Dakotas lawmakers tour ND oil patch
WILLISTON, N.D. (AP) — Grand Forks Rep. Gary Paur used to travel to the other side of the state for some hunting and time alone.
With the explosion of oil activity in western North Dakota, he barely recognizes the place.
"You could spend all day out there and not see anybody," Paur said. "The solitude is gone."
Paur was one of more than two dozen lawmakers from the Dakotas who toured the oil patch this week to get a firsthand look at the boom and its impact on the area in an event sponsored by the North Dakota Petroleum Council.
Lawmakers were bused to drilling rig and oil well sites and spent the night Wednesday in a crew camp near Williston. They also got an earful from local officials looking for help with millions of dollars in infrastructure needs.
"This is the biggest construction project in America, and maybe North America," said Ron Ness, president of the oil trade group that represents hundreds of companies working in the oil patch. "You can read about it but to really get a feel of it, you have to be out here."
North Dakota has risen from the nation's ninth leading oil producer to No. 2 in just six years, with advanced horizontal drilling techniques in the rich Bakken shale and Three Forks formations in the western part of the state.
More than half of Williston's residents now work in oil-related jobs, the city's unemployment rate is less than 1 percent and there are more than 3,000 unfilled jobs.
Williston Mayor Ward Koeser told lawmakers Thursday that the city's population has doubled in the past decade. He estimated the city has more than a half-billion dollars in immediate infrastructure needs, such as road building and repair, utilities and housing.
"I have not yet come across something that does not need to be expanded," he told lawmakers.
Koeser said leaders in the region will be aggressive in asking for help when the Legislature convenes in January. The entire state is sharing in the billions of dollars in new wealth, but western North Dakota is paying the price, the mayor said.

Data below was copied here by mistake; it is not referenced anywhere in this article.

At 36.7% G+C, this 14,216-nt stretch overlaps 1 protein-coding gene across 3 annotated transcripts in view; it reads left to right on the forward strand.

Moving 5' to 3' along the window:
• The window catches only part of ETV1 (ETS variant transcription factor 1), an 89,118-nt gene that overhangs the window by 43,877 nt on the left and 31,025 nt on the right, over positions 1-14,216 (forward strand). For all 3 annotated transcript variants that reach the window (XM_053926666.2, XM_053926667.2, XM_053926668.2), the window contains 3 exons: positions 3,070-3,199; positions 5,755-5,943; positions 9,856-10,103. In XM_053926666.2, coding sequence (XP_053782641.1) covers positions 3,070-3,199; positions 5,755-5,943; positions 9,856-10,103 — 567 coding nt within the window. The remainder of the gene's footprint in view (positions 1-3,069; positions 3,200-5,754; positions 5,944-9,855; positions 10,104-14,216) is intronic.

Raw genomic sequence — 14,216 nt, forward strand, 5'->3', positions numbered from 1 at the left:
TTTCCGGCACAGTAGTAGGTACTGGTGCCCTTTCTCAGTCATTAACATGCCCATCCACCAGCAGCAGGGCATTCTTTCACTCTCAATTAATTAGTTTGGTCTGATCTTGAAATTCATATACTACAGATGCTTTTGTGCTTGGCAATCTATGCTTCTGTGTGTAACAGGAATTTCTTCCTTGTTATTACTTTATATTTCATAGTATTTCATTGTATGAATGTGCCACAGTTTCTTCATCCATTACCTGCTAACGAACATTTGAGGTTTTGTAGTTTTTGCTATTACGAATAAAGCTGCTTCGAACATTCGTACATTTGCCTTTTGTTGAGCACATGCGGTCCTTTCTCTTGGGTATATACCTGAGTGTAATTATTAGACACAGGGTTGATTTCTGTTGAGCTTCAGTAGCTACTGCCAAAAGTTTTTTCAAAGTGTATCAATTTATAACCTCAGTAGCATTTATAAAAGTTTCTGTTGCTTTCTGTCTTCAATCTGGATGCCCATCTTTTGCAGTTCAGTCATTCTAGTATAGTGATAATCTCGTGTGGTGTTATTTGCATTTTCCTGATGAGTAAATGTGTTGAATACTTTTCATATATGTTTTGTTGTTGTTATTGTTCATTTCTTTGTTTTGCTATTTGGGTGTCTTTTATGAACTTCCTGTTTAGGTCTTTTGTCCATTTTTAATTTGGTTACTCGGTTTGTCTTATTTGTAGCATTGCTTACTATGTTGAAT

"We believe the state benefits and that it's a state resource," he said.
Bismarck Rep. Karen Karls said she was sympathetic to the region's plea and hoped others would be, too, "especially since it is contributing so much to the kitty."
Most of the lawmakers invited on the tour were from cities well outside the oil patch. Tioga Rep. David Rust, whose district is near the oil epicenter, said he hoped the tour would be an eye-opener.
"In a lot of places in North Dakota not much has changed, and some areas experience outmigration," he said. "Here, you're looking at an explosion of activity and an influx of people."
Fargo Rep. Ron Guggisberg said the economic impact is being felt across North Dakota.
"We would not have the opportunity we do if it weren't for the economy up here," Guggisberg said. "Other states are looking at where they have to make cuts. We're looking at what our investments are going to be."
South Dakota Rep. Betty Olson of Prairie City said the boom has bled into her state in the form of increased business and traffic, as semis pass through en route to the oil fields.
This was Olson's first visit to western North Dakota in years. She said her son and a granddaughter both have landed jobs in North Dakota's oil patch.
Olson also said she was impressed by North Dakota's economic windfall, though she didn't envy everything.
"The traffic up here scares grandma to death," she said.